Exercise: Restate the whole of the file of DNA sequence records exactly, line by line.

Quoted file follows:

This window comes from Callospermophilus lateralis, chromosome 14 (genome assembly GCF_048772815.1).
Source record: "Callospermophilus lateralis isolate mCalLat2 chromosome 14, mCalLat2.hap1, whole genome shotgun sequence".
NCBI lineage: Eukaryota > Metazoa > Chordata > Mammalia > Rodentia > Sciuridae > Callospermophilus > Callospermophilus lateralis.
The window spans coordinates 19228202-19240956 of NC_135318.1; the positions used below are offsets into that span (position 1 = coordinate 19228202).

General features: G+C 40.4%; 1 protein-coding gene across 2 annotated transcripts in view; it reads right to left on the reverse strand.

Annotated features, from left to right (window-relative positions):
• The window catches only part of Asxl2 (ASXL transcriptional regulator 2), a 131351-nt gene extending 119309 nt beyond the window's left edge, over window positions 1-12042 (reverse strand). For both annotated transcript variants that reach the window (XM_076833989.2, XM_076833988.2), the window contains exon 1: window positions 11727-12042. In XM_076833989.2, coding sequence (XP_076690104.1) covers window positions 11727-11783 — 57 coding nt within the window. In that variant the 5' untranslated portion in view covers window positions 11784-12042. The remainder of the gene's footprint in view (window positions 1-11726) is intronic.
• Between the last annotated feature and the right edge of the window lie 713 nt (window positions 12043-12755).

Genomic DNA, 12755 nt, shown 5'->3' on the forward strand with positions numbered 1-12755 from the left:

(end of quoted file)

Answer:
This window comes from Callospermophilus lateralis, chromosome 14 (genome assembly GCF_048772815.1).
Source record: "Callospermophilus lateralis isolate mCalLat2 chromosome 14, mCalLat2.hap1, whole genome shotgun sequence".
NCBI lineage: Eukaryota > Metazoa > Chordata > Mammalia > Rodentia > Sciuridae > Callospermophilus > Callospermophilus lateralis.
The window spans coordinates 19228202-19240956 of NC_135318.1; the positions used below are offsets into that span (position 1 = coordinate 19228202).

General features: G+C 40.4%; 1 protein-coding gene across 2 annotated transcripts in view; it reads right to left on the reverse strand.

Annotated features, from left to right (window-relative positions):
• The window catches only part of Asxl2 (ASXL transcriptional regulator 2), a 131351-nt gene extending 119309 nt beyond the window's left edge, over window positions 1-12042 (reverse strand). For both annotated transcript variants that reach the window (XM_076833989.2, XM_076833988.2), the window contains exon 1: window positions 11727-12042. In XM_076833989.2, coding sequence (XP_076690104.1) covers window positions 11727-11783 — 57 coding nt within the window. In that variant the 5' untranslated portion in view covers window positions 11784-12042. The remainder of the gene's footprint in view (window positions 1-11726) is intronic.
• Between the last annotated feature and the right edge of the window lie 713 nt (window positions 12043-12755).

Genomic DNA, 12755 nt, shown 5'->3' on the forward strand with positions numbered 1-12755 from the left: